Jessica Ellerm is a thought leader specializing in Small Business and the Gig Economy and is the CEO and Co-Founder of Zuper, a neowealth disruptor in Australia
The world must go green. How green is probably a debatable question, but slowly the tide is turning towards renewables and fossil fuel alternatives, with many hard-nosed climate conservatives even beginning to thaw on the issue.
Finance has a huge role to play in this greenification of the world. In Australia, companies like Ratesetter are leading the way in helping consumers access finance specifically to help fund the purchase and/or installation of an Approved National Clean Energy Product. This includes air source heat pumps, batteries for solar systems, energy efficient air conditioning, low energy lighting, hybrid cars and trucks, solar panels and much more.
A large portion of these fundable items are home fittings. But what if there was a green financing option for a home itself?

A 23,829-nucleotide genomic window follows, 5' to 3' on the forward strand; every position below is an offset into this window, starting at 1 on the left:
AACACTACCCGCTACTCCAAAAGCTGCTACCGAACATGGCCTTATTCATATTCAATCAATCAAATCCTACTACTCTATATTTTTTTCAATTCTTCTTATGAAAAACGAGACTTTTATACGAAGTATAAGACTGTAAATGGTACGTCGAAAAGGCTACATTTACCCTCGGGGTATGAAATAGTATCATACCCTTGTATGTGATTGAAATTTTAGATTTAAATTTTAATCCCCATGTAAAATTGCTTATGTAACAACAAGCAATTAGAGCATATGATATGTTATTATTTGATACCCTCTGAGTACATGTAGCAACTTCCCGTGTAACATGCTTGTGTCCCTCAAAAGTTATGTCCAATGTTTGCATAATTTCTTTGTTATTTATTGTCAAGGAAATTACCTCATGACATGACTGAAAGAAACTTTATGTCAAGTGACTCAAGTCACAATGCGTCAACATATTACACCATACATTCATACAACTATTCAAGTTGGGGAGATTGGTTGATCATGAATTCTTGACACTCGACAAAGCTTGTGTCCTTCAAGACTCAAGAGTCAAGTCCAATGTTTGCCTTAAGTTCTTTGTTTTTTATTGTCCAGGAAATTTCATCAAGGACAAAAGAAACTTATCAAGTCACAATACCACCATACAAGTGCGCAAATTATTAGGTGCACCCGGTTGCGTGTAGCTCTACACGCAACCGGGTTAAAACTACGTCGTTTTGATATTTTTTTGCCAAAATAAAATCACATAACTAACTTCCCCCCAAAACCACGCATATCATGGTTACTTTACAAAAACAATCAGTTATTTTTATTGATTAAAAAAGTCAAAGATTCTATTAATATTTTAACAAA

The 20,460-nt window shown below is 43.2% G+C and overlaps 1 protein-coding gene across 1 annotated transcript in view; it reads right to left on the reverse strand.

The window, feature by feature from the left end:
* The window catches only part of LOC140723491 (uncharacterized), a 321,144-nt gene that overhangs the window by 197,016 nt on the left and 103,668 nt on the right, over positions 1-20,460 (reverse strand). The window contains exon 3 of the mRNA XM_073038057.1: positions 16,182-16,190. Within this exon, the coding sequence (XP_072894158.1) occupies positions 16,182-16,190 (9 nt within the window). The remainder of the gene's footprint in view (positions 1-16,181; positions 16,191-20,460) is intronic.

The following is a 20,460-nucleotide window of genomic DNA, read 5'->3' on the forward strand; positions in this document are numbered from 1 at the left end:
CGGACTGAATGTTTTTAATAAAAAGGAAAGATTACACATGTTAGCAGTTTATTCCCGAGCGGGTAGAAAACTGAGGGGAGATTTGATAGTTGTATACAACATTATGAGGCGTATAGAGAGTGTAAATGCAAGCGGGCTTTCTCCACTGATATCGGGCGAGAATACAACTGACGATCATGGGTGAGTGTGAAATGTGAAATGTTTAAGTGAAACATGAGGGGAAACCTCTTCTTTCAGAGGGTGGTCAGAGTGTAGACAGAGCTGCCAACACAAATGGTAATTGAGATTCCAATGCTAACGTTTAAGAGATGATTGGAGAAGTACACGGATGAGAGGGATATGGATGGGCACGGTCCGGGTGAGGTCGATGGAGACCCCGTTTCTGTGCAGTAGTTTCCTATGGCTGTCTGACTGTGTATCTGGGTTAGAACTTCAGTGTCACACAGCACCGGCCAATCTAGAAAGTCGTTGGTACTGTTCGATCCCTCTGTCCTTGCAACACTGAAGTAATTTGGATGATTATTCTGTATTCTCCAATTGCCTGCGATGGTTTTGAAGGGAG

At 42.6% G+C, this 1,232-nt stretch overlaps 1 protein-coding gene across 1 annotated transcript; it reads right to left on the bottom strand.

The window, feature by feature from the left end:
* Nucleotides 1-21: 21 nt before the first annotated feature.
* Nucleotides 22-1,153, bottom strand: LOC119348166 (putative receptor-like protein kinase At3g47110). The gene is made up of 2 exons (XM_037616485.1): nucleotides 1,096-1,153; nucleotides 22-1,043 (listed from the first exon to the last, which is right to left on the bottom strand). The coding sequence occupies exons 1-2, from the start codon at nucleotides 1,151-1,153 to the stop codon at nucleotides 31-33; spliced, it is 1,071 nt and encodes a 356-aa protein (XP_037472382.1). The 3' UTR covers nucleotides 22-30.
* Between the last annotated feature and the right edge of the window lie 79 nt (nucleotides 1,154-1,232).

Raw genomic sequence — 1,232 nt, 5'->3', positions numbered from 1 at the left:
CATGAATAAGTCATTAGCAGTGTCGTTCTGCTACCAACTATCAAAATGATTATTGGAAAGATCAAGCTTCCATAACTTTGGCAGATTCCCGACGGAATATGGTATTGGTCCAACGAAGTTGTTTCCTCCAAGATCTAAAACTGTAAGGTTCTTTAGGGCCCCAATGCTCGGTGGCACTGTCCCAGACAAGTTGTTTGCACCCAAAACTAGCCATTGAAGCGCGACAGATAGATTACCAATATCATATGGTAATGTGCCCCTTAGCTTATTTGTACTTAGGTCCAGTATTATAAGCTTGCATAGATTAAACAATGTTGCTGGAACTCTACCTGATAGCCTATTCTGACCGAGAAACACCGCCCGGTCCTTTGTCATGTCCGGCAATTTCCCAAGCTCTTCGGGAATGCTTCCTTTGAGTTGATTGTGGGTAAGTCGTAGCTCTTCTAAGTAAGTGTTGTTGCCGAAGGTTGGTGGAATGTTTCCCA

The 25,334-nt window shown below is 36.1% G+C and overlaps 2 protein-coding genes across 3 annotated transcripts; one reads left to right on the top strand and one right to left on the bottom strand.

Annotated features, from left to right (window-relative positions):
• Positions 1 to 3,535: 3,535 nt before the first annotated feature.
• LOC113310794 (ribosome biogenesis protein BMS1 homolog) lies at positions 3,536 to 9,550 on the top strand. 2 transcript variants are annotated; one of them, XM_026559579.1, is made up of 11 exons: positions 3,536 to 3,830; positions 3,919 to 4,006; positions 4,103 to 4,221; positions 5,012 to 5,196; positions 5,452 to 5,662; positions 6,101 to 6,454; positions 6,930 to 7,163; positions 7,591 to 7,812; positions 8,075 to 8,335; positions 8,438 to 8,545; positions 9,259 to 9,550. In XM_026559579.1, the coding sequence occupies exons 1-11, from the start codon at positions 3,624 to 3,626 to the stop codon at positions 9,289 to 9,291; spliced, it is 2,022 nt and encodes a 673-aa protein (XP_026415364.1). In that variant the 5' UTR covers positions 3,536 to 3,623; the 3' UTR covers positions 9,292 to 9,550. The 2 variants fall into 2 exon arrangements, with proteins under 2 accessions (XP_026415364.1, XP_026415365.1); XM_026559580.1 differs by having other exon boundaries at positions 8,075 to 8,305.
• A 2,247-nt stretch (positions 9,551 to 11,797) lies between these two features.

Well, this is now a reality in Australia.
The Clean Energy Finance Corporation (CEFC) has launched a green home loan program for borrowers who can achieve a seven-star energy rating, offering discounted rates.
As a funding provider, CEFC will sit in the background, with retail banks fronting the program for prospective home owners. Bank Australia is the first to come on board, offering a 0.40% discount tonborrowers, should they meet the green criteria.
Given the CEFC states the property market accounts for about 23% of Australia’s greenhouse gas emissions, with about half coming from residential buildings, clearly greenification is a pressing need across the sector.
Consumers that are savvy to the short and long-term financial benefits of adapting to climate change are increasingly being provided with financing offers that can help propel them there faster. And adapting makes sense, when research shows energy efficient homes can lead to potential energy cost savings of up to 25%.
These products are the tip of the new fintech meets green-tech story, that is slowly emerging in western economies. Here’s hoping there will be more.